To Sugar, From Paul_A Love Story

Feb 21, 2020 | Boy-Girl Dynamics, Dreams and the Future, Feature Stories, Inspiration, Relationships, Short story

“You’re proud, Sugar,” Paul said in a non-confrontational manner. That was his style.


“Paul Virtue, I am a loud and proud woman,” Sugar said, lifting her shoulders in an exaggerated boast.


Paul scoffed good-naturedly.


There were no two more opposite than Sugar and Paul Virtue. She was in her own words, loud and proud. She was rambunctious, foul mouthed and loose. But Paul on the other hand was reticent. He was a man of faith. Paul often told her that his faith was his life. He hardly spoke but was always loquacious when it had to do with Jesus Christ.


They had first met when Paul moved into Sugar’s cramped neighborhood.


She had seen him on his first day. She watched when he walked into his apartment with a single bag. She sneered. She didn’t like the company of men who were as poor as she.


Minutes after Paul’s arrival, Sugar had been harassed by a neighborhood trouble maker, one of the people whose advances she had shunned. And true to form as she would later find out, Paul stepped in and put an end to it. He didn’t bark or raise his voice, but the neighborhood idiot that had come to pester her got the message from Paul’s dead serious look. He didn’t come back.


“Thanks,” Sugar said.


Paul merely nodded before attempting to retreat to his new home. Sugar intercepted him. “My name’s Sugar. What’s yours?”


Paul looked at her intently like he was attempting to read her mind. Sugar felt a bit unnerved by it, but refused to back down.


There was nothing obviously likeable about Paul. He was in her own opinion, ugly. He was barely tall, and had skin that had been darkened more by the sun than by nature.


“My name is Paul,” he finally said. It was almost a whisper. Sugar would soon find out that that was how he spoke.


They became friends after that. Paul would buy her fruits every now and then, and tell her to eat healthy.


Sugar knew he didn’t approve of the kind of company she kept or what she did for a living, but she was fond of teasing him about it. She would openly speak of her sexual encounters and proceed to tell Paul every gross detail – and of gross details, she had many. Paul would patiently listen some times, and at other times, he would beg her to stop. But she would respond by calling him a prude.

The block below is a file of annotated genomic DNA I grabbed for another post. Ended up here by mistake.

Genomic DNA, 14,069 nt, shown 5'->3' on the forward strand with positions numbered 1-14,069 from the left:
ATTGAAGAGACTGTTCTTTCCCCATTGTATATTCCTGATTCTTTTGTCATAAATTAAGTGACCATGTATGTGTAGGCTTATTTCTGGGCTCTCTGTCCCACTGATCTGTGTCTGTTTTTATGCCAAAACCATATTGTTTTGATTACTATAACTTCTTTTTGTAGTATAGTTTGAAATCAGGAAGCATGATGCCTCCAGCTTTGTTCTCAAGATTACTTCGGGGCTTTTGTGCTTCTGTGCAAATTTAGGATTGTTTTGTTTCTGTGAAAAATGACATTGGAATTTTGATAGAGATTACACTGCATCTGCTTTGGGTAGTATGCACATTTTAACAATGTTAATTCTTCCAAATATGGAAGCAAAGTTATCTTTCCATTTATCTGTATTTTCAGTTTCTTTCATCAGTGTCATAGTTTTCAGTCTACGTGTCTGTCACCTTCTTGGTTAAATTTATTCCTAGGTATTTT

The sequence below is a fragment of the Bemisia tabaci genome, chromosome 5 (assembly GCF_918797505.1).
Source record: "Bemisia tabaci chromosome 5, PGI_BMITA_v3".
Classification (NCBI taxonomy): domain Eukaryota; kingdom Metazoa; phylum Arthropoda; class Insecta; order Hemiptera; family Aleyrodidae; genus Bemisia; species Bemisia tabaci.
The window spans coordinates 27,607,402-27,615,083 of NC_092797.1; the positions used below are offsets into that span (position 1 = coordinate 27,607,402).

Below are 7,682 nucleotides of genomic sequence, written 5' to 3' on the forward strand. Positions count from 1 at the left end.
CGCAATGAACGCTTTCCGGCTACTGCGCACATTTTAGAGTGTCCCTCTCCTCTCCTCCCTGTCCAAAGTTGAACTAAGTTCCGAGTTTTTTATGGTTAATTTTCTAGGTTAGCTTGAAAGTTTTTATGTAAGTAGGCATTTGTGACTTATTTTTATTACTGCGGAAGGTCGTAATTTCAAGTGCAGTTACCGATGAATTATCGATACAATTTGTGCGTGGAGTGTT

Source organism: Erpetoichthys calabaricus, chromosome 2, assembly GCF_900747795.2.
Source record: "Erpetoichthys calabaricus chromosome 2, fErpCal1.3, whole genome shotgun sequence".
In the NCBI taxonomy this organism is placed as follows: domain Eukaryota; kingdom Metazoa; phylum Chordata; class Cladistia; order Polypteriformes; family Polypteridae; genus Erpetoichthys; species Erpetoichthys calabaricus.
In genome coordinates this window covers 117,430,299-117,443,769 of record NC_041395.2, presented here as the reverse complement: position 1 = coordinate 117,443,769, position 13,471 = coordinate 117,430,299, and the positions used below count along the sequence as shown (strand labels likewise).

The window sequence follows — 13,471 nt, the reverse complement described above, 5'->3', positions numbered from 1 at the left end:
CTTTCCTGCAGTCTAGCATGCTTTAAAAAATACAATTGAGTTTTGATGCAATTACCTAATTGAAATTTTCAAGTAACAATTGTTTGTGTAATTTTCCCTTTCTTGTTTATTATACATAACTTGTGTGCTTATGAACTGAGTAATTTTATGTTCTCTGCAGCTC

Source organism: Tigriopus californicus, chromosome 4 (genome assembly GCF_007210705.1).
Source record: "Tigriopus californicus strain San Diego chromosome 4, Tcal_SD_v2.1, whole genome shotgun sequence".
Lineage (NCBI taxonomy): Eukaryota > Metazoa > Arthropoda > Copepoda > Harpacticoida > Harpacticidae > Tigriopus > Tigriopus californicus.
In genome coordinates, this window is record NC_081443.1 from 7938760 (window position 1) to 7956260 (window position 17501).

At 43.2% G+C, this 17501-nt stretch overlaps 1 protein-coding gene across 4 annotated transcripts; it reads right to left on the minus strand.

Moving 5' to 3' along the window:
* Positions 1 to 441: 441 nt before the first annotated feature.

One day, Paul found Sugar with an open wound on her face, and bruises all over. He didn’t ask her anything. He simply brought his first aid kit and treated her.


“Why are you so nice to me?” Sugar asked him. Paul didn’t respond. He only focused on cleaning her wound. Sugar tried to kiss him, but he stopped her with a finger to her lips.


What felt like a whole minute of silence passed between them.


“Did you know I grew up in an orphanage?” Paul asked.


Sugar shook her head. “You didn’t tell me!” She sounded surprised.


“I didn’t have a name when I was left at the orphanage door step. It would seem that I wasn’t born in a hospital either. The orphanage gave me my name. It was the Director who chose it. She called me Paul Virtue. She told me later that she knew that I would be a man of God.” Paul smiled at the memory.


Sugar nodded. It wasn’t in her character to listen, but she did, then.

“I did give my life to Jesus at an early age. I was a child, but I knew I was a sinner and in need of a saviour. Only God can save us, and He did.”


“Mhm,” Sugar said. “You know I don’t like all this religious talk.”


Paul laughed. She hardly heard him laugh. “It’s not about religious rituals, but about the truth. I pray very often for you to understand.”


Sugar took the opportunity to tease him. “Paul, you must be madly in love with me to pray often for me.”


Paul didn’t smile. “I love you, Sugar.”


Sugar didn’t know what came over her when he said that, but she sobbed bitterly at his statement.


“One day, you’ll understand,” Paul said before he left.


A few days after, Paul saw Sugar run into her apartment. She came out with her bags which she had hastily packed.


“What’s going on?” he asked, but Sugar was agitated. Something had her in a frenzy.


“They’re coming after me, Paul. They’re after me!”


No sooner had she spoken than a group of three men blocked the major exit of the building.


“They’re going to kill me, Paul,” Sugar repeated frantically.


Paul looked at Sugar intently and smiled. “You’re always getting into trouble.”


He looked back into the distance at the men who had brought out what looked like objects of torture and death. He turned back to Sugar. “What’s your real name?”


“What?” Sugar said.


“What’s your real name?”


She would have screamed at him for asking her such a question  at a time like that, but she didn’t. “My name is Obioma,” Sugar practically shouted, partly out of disbelief, and partly out of the adrenaline pumping through her system.


He looked at her intently. “Obioma,” he said as if testing the name. “Obioma, you can’t continue like this.”


At that he stood in front of her, blocking her from the men. “Run.” It was almost a whisper, but Paul left no room for questioning.


Sugar ran like her life depended on it because it did. She heard Paul scream in pain, but was deathly afraid to turn back.


It was the sound of his screams that played in her head as the background music when she walked down the aisle. “Sugar, I love you. One day you’ll understand.”


And she did. She understood. When she knelt down at the altar and stared at the empty cross in front. She understood what love was.

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